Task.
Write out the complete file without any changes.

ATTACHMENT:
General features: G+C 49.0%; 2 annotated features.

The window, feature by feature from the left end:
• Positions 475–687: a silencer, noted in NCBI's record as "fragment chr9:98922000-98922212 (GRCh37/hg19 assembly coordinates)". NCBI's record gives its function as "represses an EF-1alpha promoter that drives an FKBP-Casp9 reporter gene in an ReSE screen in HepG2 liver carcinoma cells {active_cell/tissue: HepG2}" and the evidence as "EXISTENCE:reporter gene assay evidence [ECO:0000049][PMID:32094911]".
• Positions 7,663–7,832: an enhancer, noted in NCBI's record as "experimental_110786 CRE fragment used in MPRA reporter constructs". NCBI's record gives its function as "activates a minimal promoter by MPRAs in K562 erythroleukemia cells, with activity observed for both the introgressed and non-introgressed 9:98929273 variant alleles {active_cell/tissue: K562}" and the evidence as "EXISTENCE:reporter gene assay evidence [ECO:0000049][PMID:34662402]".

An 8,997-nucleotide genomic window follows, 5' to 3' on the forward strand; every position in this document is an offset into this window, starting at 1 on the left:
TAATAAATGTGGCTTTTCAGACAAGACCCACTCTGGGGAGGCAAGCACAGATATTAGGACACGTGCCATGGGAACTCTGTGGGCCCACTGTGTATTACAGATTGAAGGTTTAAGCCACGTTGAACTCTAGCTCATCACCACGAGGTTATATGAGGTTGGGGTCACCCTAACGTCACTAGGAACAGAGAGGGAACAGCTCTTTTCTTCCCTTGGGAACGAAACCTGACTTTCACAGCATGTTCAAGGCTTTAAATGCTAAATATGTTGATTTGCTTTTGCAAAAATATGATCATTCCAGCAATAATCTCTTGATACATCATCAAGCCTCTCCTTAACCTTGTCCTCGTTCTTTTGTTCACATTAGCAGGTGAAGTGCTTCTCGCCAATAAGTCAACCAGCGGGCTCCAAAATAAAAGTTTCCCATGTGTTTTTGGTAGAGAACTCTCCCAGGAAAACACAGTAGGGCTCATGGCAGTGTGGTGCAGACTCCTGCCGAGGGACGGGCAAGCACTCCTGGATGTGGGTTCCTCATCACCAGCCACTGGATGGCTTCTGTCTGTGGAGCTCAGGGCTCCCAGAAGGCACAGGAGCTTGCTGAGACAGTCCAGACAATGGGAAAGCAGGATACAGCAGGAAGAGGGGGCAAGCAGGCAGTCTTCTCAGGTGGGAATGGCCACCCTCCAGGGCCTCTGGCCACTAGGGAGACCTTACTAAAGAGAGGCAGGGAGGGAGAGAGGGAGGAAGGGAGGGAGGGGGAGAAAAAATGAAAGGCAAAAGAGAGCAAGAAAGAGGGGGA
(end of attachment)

General features: G+C 49.0%; 2 annotated features.

The window, feature by feature from the left end:
• Positions 475–687: a silencer, noted in NCBI's record as "fragment chr9:98922000-98922212 (GRCh37/hg19 assembly coordinates)". NCBI's record gives its function as "represses an EF-1alpha promoter that drives an FKBP-Casp9 reporter gene in an ReSE screen in HepG2 liver carcinoma cells {active_cell/tissue: HepG2}" and the evidence as "EXISTENCE:reporter gene assay evidence [ECO:0000049][PMID:32094911]".
• Positions 7,663–7,832: an enhancer, noted in NCBI's record as "experimental_110786 CRE fragment used in MPRA reporter constructs". NCBI's record gives its function as "activates a minimal promoter by MPRAs in K562 erythroleukemia cells, with activity observed for both the introgressed and non-introgressed 9:98929273 variant alleles {active_cell/tissue: K562}" and the evidence as "EXISTENCE:reporter gene assay evidence [ECO:0000049][PMID:34662402]".

An 8,997-nucleotide genomic window follows, 5' to 3' on the forward strand; every position in this document is an offset into this window, starting at 1 on the left:
TAATAAATGTGGCTTTTCAGACAAGACCCACTCTGGGGAGGCAAGCACAGATATTAGGACACGTGCCATGGGAACTCTGTGGGCCCACTGTGTATTACAGATTGAAGGTTTAAGCCACGTTGAACTCTAGCTCATCACCACGAGGTTATATGAGGTTGGGGTCACCCTAACGTCACTAGGAACAGAGAGGGAACAGCTCTTTTCTTCCCTTGGGAACGAAACCTGACTTTCACAGCATGTTCAAGGCTTTAAATGCTAAATATGTTGATTTGCTTTTGCAAAAATATGATCATTCCAGCAATAATCTCTTGATACATCATCAAGCCTCTCCTTAACCTTGTCCTCGTTCTTTTGTTCACATTAGCAGGTGAAGTGCTTCTCGCCAATAAGTCAACCAGCGGGCTCCAAAATAAAAGTTTCCCATGTGTTTTTGGTAGAGAACTCTCCCAGGAAAACACAGTAGGGCTCATGGCAGTGTGGTGCAGACTCCTGCCGAGGGACGGGCAAGCACTCCTGGATGTGGGTTCCTCATCACCAGCCACTGGATGGCTTCTGTCTGTGGAGCTCAGGGCTCCCAGAAGGCACAGGAGCTTGCTGAGACAGTCCAGACAATGGGAAAGCAGGATACAGCAGGAAGAGGGGGCAAGCAGGCAGTCTTCTCAGGTGGGAATGGCCACCCTCCAGGGCCTCTGGCCACTAGGGAGACCTTACTAAAGAGAGGCAGGGAGGGAGAGAGGGAGGAAGGGAGGGAGGGGGAGAAAAAATGAAAGGCAAAAGAGAGCAAGAAAGAGGGGGA